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Developing Adaptability

RocheMartin defines Emotional Intelligence by a set of 10 competencies and this is one in a series of blogs covering each one.

For me, this mindset sums up adaptability:

We are where we are.

Now what are our options and what are we going to do?

The RocheMartin definition breaks Adaptability down into 3 components:

  • Acceptance

    • Accepting the situation helps keep our minds calm so we are able to stay thinking logically about what to do next. This opens the door for the next two components.

  • Open-mindedness

    • Being able to generate and willingly consider different ideas and options.

  • Flexibility

    • Willing to give some or all of those options a go. Experimenting with different ideas, ways of thinking and behaving.

To find out more and why it's so important, have a look at this blog.

A few ideas to increase your Adaptability

Explored in more detail below:

  • Being ok with acceptance

  • What to do if you're struggling to accept your current situation

  • Developing an open mind

    • If you always do what you've always done, you'll always get what you've always got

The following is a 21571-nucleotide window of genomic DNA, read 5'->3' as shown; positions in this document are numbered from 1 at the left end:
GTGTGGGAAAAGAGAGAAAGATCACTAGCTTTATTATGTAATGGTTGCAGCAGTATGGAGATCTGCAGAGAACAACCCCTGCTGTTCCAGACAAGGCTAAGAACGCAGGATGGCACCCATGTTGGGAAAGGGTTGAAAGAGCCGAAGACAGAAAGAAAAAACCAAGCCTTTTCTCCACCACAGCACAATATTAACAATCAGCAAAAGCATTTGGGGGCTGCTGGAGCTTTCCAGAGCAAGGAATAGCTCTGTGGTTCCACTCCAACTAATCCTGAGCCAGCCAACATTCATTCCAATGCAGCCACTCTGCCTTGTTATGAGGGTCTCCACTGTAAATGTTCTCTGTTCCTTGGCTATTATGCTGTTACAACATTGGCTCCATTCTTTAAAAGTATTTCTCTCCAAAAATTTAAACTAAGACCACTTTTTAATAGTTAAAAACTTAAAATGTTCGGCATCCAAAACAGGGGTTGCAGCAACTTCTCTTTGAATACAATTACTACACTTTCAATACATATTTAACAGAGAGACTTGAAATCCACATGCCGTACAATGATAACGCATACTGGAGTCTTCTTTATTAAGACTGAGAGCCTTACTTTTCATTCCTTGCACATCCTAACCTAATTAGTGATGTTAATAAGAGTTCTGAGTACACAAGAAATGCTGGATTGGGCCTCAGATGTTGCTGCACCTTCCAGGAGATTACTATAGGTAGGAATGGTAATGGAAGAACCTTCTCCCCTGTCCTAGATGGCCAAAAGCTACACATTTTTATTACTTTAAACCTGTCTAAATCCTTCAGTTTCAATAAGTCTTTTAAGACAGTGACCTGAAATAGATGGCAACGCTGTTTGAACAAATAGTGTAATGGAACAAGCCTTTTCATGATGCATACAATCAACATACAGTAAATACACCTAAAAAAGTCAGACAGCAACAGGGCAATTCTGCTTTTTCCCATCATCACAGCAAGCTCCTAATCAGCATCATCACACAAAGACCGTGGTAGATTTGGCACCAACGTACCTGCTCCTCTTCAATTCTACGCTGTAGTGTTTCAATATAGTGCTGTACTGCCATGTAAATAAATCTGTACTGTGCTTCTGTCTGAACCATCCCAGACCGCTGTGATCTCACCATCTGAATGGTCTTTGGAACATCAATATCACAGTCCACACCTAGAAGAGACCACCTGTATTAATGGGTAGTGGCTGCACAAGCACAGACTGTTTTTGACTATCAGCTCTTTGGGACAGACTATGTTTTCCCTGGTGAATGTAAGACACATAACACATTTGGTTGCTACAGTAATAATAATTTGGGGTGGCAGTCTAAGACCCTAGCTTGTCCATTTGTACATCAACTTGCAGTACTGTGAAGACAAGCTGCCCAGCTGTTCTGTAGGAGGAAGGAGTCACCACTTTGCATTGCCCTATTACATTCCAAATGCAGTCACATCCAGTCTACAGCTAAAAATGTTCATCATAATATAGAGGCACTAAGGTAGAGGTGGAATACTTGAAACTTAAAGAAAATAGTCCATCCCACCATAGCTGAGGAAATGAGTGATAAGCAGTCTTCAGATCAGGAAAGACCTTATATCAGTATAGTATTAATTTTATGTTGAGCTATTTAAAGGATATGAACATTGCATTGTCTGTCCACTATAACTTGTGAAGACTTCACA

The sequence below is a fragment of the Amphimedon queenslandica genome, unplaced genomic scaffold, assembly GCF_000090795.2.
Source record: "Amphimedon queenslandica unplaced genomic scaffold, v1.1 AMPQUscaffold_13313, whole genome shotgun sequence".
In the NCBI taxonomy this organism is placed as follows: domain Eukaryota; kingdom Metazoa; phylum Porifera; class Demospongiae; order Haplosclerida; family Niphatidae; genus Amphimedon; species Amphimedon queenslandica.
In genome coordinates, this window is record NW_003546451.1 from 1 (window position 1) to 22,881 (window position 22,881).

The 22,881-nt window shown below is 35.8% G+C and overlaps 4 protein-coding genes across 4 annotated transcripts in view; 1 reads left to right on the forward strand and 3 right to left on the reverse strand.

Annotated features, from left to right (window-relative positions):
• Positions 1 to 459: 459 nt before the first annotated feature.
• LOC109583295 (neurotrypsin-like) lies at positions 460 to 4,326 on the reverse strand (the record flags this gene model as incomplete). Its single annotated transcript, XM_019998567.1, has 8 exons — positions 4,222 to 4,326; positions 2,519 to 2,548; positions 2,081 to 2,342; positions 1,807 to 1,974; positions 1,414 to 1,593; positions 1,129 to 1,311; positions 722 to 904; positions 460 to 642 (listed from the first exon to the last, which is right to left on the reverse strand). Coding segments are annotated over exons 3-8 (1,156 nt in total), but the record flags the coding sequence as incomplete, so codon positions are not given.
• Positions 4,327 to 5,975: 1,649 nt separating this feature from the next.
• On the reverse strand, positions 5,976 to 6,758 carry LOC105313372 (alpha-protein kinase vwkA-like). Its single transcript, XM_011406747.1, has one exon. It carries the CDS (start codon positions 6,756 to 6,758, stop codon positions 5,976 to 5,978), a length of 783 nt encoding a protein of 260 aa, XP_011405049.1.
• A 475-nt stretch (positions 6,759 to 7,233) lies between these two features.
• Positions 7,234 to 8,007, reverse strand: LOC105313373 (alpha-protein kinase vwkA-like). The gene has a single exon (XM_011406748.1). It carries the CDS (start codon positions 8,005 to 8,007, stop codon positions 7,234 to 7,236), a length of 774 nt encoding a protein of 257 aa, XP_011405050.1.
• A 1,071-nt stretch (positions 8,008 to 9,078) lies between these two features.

• Letting go of being right and thinking 'opinion' instead

  • Developing flexibility - keeping it simple, manageable and comfortable

Being OK with acceptance

When it comes to being adaptable, 'acceptance' may feel slightly counter-intuitive...

  • How can adaptability be dependent on accepting the current situation?

  • Surely there's something we want to change here otherwise we wouldn't need to know how to adapt?! we can learn from the well-researched Acceptance and Commitment Therapy, fighting against the current situation or desperately trying to ignore where we are now is a bit like struggling in quicksand. The more you struggle the deeper you go and the less able you are to find a way out.

If we focus on how stuck we are or how we got here, or how bad it is, we're more likely to feel stressed. And that means we'll lose our capacity for logical thought and our (probably irrational) emotions will take over.

So we need to stop fighting and start accepting.

Our current situation may not be great. It may be awful...and it may be one of the shades in between. And there may be things that we're dwelling on that we feel have led us to this point. But the one thing we can be certain of is ...

we are where we are

And accepting that doesn't mean giving up, giving in or not doing anything about it.

We're just not fighting against the situation as that will dump us in the middle of some negative emotions and leave us in a position where we won't be able to figure out our next move.

Acceptance also means accepting the things that we can't control. Letting them go and focusing on what we can control.

So next time you want a different result or are facing a change...even if you don't like it, take a few deep breaths, acknowledge that 'you are where you are' and commit to calmly finding a way forward.